Sandwich Tern is found in many parts of the world, breeding in select
locations in Europe, southwestern Asia, Africa, South America, and the
Caribbean. In North America, they are only found along the Gulf Coast
of Mexico and the United States, and along the Atlantic coast of the U.S.
during the summer months. They are named after the town of Sandwich in
England, the site where the species was first identified.
Habitat: Found in areas with sandy areas during
the nesting season, such as sandy islands or beaches. Outside of the
breeding season, Sandwich Terns are found relatively close to shore, in
areas with shallow, warm waters.
Diet: Feeds mostly on fish, but will also eat
other small invertebrates such as marine worms, squid, and insects.
Behavior: Forages by plunge-diving, typically by
flying over the ocean's surface in search of food, hovering when food is
spotted, and then plumage-diving.
Nesting: The nest of a Sandwich Tern is a shallow
depression on the ground, lined with bits of vegetation or debris. The
female usually lays 1 or 2 eggs, and both parents help to incubate them.
When the eggs hatch, both parents help to feed them. The young fledge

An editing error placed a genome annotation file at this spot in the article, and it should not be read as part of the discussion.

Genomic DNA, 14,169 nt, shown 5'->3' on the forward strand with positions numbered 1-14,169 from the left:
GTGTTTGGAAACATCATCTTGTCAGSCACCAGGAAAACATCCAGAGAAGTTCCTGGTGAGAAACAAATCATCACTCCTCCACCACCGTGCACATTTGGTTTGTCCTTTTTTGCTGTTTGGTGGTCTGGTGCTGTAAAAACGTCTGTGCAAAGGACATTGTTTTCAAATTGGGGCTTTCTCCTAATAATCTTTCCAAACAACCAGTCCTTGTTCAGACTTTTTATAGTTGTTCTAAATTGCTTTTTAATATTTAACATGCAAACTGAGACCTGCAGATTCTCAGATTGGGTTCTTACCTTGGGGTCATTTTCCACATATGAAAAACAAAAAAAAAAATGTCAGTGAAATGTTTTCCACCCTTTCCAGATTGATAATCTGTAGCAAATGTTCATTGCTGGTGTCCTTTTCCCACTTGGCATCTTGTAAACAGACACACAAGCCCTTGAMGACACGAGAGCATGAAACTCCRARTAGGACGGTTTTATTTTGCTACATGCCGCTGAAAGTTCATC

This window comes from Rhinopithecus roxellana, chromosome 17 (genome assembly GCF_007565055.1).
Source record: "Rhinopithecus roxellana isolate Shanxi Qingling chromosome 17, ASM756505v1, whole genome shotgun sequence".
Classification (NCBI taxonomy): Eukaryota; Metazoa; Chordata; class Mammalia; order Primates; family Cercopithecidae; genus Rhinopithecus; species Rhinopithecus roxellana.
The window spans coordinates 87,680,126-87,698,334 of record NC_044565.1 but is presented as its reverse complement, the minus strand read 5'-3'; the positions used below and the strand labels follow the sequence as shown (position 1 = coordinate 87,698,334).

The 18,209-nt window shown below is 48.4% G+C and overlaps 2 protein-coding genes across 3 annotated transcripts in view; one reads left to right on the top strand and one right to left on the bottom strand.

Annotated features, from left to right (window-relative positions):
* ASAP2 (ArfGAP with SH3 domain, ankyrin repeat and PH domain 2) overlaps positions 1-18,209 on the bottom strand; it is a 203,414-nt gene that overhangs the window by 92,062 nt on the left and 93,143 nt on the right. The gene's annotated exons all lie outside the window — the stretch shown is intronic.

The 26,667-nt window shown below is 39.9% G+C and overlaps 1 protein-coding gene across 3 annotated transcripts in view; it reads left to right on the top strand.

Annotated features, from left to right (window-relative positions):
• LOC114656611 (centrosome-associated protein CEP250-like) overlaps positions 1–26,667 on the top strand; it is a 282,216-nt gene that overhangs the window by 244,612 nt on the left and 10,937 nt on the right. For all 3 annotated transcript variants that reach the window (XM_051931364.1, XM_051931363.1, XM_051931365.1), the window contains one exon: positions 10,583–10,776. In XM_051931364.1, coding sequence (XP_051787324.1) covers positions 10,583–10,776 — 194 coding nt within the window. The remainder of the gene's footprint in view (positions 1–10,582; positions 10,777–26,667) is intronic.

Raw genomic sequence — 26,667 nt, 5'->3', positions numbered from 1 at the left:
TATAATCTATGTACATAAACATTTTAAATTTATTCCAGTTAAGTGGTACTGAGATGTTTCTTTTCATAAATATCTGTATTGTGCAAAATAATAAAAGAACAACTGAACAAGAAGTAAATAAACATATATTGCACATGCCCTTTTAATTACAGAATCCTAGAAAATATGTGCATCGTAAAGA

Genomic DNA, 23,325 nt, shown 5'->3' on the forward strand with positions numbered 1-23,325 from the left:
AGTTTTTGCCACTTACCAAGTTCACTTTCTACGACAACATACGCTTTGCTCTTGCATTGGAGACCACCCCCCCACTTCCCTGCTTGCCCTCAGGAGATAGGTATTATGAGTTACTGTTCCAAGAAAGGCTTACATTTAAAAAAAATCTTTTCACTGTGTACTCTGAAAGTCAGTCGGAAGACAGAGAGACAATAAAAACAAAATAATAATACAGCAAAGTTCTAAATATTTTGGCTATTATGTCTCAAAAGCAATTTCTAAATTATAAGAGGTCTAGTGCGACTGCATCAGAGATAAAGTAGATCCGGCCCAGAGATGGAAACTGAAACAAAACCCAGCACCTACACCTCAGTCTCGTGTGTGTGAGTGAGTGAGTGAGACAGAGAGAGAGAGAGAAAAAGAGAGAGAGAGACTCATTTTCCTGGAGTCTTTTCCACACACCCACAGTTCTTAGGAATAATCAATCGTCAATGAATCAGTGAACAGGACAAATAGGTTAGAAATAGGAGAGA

after about 1 month, but typically stay with the parents for a few months
Song: The common call of a Sandwich tern is a
Migration: In North America, birds along the
Atlantic Coast move southward for the winter. Some birds are present
along the Gulf Coast and in Florida during the winter, but typically at
smaller numbers than during the summer months. Some birds may be permanent
residents in these regions, but others clearly move south for the winter.
A number of tern species are primarily light colored with a dark cap, and
are roughly similar in size, including the Elegant Tern,
Common Tern, Forster's Tern,
Conservation Status: Populations are considered
stable, they are found over a very wide geographic area, and they are common
in parts of their range.
The IUCN lists the
Sandwich Tern as a species of "Least Concern".